The human brain acts like a phone. The brain always “downloads” indiscriminately from the environs to figure out and absorb its adjacent world. The brain consumes either negative or positive receptors from the adjoining world. Jensen (2009) states that children achieve an intellect of mastery of their surroundings, these kids are expected to cultivate feelings of independence, self-worth, and confidence, which heavily play into the development of kids’ personalities and eventually envisage their happiness and success in life and relationships in general.

All in all, low socioeconomic status compromises the brain development of individuals. Low socioeconomic status holds an unbreakable grip on neighborhoods, cities and even countries. The concept of Low socioeconomic status which is based on material resources, occupation, household income, and education is related to family characteristics, parental care, stimulating cognitive environment, exposure to violence and the adjacent neighborhood. It is a fact that the above constructs affect the cognitive and emotional development to a certain degree of brain development.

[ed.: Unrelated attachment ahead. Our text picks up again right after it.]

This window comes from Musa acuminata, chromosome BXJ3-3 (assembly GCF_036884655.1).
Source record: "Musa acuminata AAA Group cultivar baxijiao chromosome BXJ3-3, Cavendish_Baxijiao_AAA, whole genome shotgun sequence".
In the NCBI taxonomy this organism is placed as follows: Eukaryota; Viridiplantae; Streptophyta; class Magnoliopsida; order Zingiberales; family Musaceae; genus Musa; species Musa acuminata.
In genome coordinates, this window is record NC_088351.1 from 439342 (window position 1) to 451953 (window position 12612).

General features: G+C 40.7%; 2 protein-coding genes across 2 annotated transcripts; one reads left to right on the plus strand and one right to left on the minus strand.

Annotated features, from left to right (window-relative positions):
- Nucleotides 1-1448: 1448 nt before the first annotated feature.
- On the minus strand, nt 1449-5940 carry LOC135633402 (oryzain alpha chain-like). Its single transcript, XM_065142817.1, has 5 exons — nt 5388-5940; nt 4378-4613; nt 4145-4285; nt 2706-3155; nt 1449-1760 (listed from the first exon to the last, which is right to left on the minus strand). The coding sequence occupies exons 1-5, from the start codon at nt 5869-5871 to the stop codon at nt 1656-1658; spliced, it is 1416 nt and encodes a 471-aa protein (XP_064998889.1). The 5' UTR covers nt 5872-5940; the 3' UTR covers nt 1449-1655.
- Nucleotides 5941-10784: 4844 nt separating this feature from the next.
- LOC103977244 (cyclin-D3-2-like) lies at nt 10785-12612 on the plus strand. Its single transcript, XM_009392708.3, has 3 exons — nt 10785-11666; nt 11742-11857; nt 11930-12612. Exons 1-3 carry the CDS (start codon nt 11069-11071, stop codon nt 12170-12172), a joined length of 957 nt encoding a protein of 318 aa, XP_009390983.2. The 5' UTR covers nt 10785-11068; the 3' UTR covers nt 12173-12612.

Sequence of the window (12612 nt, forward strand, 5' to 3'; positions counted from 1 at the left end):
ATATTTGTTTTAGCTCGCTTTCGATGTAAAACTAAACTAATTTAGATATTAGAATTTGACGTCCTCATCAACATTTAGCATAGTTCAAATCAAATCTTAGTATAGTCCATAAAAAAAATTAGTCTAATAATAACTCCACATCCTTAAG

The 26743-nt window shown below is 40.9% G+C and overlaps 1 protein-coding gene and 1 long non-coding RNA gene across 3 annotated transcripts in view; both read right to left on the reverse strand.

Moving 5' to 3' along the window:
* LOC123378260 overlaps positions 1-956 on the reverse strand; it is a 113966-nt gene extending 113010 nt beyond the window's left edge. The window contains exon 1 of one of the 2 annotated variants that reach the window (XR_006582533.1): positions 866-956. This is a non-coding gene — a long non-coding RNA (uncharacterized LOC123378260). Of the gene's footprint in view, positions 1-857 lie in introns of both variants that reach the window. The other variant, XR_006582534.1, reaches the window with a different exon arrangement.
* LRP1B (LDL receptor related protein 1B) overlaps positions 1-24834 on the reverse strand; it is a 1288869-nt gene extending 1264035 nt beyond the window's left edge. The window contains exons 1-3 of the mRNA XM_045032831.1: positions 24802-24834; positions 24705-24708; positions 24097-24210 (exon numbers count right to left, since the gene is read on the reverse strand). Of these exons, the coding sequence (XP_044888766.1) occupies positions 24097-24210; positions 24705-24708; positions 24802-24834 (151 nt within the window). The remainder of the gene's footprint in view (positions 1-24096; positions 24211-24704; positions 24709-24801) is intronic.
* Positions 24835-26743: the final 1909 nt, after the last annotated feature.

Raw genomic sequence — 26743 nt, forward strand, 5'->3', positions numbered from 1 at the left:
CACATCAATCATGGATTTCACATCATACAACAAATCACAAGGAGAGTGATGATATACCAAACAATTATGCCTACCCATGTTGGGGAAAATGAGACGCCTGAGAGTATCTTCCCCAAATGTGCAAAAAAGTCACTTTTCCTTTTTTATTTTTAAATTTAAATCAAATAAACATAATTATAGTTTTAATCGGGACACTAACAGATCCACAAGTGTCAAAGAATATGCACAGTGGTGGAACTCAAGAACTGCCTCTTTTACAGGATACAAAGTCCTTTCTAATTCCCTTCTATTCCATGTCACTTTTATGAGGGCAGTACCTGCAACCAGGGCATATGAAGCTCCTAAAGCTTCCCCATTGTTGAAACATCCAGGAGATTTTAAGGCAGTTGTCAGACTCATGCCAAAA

Hackman, D. A., Farah, M. J., & Meaney, M. J. (2010). Socioeconomic status and the brain: mechanistic insights from human and animal research. Nature reviews neuroscience, 11(9), 651.

Jednoróg, K., Altarelli, I., Monzalvo, K., Fluss, J., Dubois, J., Billard, C., … & Ramus, F. (2012). The influence of socioeconomic status on children’s brain structure. PloS one, 7(8), e42486.

Jensen, E. (2009). Teaching with poverty in mind: What being poor does to kids’ brains and what schools can do about it. AScD.

Pem, D. (2015). Factors affecting early childhood growth and development: golden 1000 days. Adv Practice Nurs, 1(101), 2573-0347.

Perkins, S. C., Finegood, E. D., & Swain, J. E. (2013). Poverty and language development: Roles of parenting and stress. Innovations in clinical neuroscience, 10(4), 10.

Sleek, S. (2015). How poverty affects the brain and behavior. APS Observer, 28(7).